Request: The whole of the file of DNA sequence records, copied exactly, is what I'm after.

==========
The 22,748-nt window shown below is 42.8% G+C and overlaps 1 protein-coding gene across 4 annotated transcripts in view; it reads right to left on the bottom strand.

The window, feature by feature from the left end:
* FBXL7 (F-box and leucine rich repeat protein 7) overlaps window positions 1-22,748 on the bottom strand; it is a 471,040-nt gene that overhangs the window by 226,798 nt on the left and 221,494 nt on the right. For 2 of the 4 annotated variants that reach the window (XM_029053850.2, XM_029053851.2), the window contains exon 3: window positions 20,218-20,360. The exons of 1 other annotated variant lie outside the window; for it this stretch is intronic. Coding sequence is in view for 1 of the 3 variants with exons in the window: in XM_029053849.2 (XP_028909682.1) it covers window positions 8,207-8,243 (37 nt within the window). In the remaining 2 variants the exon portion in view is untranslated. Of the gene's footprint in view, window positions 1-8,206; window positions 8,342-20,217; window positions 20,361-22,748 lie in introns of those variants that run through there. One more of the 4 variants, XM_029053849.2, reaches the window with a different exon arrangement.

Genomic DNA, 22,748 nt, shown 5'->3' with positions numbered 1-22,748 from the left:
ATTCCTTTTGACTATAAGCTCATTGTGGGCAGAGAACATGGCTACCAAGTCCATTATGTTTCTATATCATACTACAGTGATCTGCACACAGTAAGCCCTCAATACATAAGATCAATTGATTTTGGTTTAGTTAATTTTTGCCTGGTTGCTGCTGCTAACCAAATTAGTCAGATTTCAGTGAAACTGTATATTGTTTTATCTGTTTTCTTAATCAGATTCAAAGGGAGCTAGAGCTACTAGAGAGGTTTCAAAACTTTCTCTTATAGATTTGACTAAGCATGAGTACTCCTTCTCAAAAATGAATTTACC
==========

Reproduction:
The 22,748-nt window shown below is 42.8% G+C and overlaps 1 protein-coding gene across 4 annotated transcripts in view; it reads right to left on the bottom strand.

The window, feature by feature from the left end:
* FBXL7 (F-box and leucine rich repeat protein 7) overlaps window positions 1-22,748 on the bottom strand; it is a 471,040-nt gene that overhangs the window by 226,798 nt on the left and 221,494 nt on the right. For 2 of the 4 annotated variants that reach the window (XM_029053850.2, XM_029053851.2), the window contains exon 3: window positions 20,218-20,360. The exons of 1 other annotated variant lie outside the window; for it this stretch is intronic. Coding sequence is in view for 1 of the 3 variants with exons in the window: in XM_029053849.2 (XP_028909682.1) it covers window positions 8,207-8,243 (37 nt within the window). In the remaining 2 variants the exon portion in view is untranslated. Of the gene's footprint in view, window positions 1-8,206; window positions 8,342-20,217; window positions 20,361-22,748 lie in introns of those variants that run through there. One more of the 4 variants, XM_029053849.2, reaches the window with a different exon arrangement.

Genomic DNA, 22,748 nt, shown 5'->3' with positions numbered 1-22,748 from the left:
ATTCCTTTTGACTATAAGCTCATTGTGGGCAGAGAACATGGCTACCAAGTCCATTATGTTTCTATATCATACTACAGTGATCTGCACACAGTAAGCCCTCAATACATAAGATCAATTGATTTTGGTTTAGTTAATTTTTGCCTGGTTGCTGCTGCTAACCAAATTAGTCAGATTTCAGTGAAACTGTATATTGTTTTATCTGTTTTCTTAATCAGATTCAAAGGGAGCTAGAGCTACTAGAGAGGTTTCAAAACTTTCTCTTATAGATTTGACTAAGCATGAGTACTCCTTCTCAAAAATGAATTTACC